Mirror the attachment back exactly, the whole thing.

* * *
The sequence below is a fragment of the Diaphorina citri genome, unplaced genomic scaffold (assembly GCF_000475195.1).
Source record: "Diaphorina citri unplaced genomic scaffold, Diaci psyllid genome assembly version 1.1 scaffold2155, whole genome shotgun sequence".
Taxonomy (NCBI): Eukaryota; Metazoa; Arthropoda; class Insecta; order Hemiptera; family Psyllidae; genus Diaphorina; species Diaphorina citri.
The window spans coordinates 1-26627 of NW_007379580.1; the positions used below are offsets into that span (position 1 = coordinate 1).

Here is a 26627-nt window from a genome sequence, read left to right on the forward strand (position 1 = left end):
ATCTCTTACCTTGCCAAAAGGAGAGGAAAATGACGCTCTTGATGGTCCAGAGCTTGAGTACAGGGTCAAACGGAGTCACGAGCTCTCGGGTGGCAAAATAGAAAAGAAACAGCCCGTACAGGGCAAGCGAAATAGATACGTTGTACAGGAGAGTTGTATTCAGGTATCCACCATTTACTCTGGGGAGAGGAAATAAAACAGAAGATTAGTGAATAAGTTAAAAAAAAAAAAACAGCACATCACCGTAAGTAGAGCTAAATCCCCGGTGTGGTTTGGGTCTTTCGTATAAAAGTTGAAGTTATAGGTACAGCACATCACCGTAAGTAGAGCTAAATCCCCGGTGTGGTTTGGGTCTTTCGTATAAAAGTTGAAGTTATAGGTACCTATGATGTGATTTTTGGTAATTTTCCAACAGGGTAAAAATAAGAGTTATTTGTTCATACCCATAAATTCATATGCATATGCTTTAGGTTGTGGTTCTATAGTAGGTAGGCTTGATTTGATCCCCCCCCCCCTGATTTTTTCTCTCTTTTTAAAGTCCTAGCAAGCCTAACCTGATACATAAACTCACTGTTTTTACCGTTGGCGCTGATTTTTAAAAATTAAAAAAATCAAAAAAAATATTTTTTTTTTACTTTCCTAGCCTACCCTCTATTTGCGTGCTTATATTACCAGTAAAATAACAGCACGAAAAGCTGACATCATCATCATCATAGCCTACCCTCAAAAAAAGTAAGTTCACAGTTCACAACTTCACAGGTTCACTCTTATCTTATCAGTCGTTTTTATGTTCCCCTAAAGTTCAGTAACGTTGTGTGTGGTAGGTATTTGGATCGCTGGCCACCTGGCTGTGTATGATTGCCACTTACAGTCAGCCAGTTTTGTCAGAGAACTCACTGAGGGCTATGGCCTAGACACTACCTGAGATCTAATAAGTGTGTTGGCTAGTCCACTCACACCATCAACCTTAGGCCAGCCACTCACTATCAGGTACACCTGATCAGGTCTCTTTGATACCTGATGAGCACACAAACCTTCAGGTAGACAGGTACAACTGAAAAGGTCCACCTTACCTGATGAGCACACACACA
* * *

The sequence below is a fragment of the Diaphorina citri genome, unplaced genomic scaffold (assembly GCF_000475195.1).
Source record: "Diaphorina citri unplaced genomic scaffold, Diaci psyllid genome assembly version 1.1 scaffold2155, whole genome shotgun sequence".
Taxonomy (NCBI): Eukaryota; Metazoa; Arthropoda; class Insecta; order Hemiptera; family Psyllidae; genus Diaphorina; species Diaphorina citri.
The window spans coordinates 1-26627 of NW_007379580.1; the positions used below are offsets into that span (position 1 = coordinate 1).

Here is a 26627-nt window from a genome sequence, read left to right on the forward strand (position 1 = left end):
ATCTCTTACCTTGCCAAAAGGAGAGGAAAATGACGCTCTTGATGGTCCAGAGCTTGAGTACAGGGTCAAACGGAGTCACGAGCTCTCGGGTGGCAAAATAGAAAAGAAACAGCCCGTACAGGGCAAGCGAAATAGATACGTTGTACAGGAGAGTTGTATTCAGGTATCCACCATTTACTCTGGGGAGAGGAAATAAAACAGAAGATTAGTGAATAAGTTAAAAAAAAAAAAACAGCACATCACCGTAAGTAGAGCTAAATCCCCGGTGTGGTTTGGGTCTTTCGTATAAAAGTTGAAGTTATAGGTACAGCACATCACCGTAAGTAGAGCTAAATCCCCGGTGTGGTTTGGGTCTTTCGTATAAAAGTTGAAGTTATAGGTACCTATGATGTGATTTTTGGTAATTTTCCAACAGGGTAAAAATAAGAGTTATTTGTTCATACCCATAAATTCATATGCATATGCTTTAGGTTGTGGTTCTATAGTAGGTAGGCTTGATTTGATCCCCCCCCCCCTGATTTTTTCTCTCTTTTTAAAGTCCTAGCAAGCCTAACCTGATACATAAACTCACTGTTTTTACCGTTGGCGCTGATTTTTAAAAATTAAAAAAATCAAAAAAAATATTTTTTTTTTACTTTCCTAGCCTACCCTCTATTTGCGTGCTTATATTACCAGTAAAATAACAGCACGAAAAGCTGACATCATCATCATCATAGCCTACCCTCAAAAAAAGTAAGTTCACAGTTCACAACTTCACAGGTTCACTCTTATCTTATCAGTCGTTTTTATGTTCCCCTAAAGTTCAGTAACGTTGTGTGTGGTAGGTATTTGGATCGCTGGCCACCTGGCTGTGTATGATTGCCACTTACAGTCAGCCAGTTTTGTCAGAGAACTCACTGAGGGCTATGGCCTAGACACTACCTGAGATCTAATAAGTGTGTTGGCTAGTCCACTCACACCATCAACCTTAGGCCAGCCACTCACTATCAGGTACACCTGATCAGGTCTCTTTGATACCTGATGAGCACACAAACCTTCAGGTAGACAGGTACAACTGAAAAGGTCCACCTTACCTGATGAGCACACACACA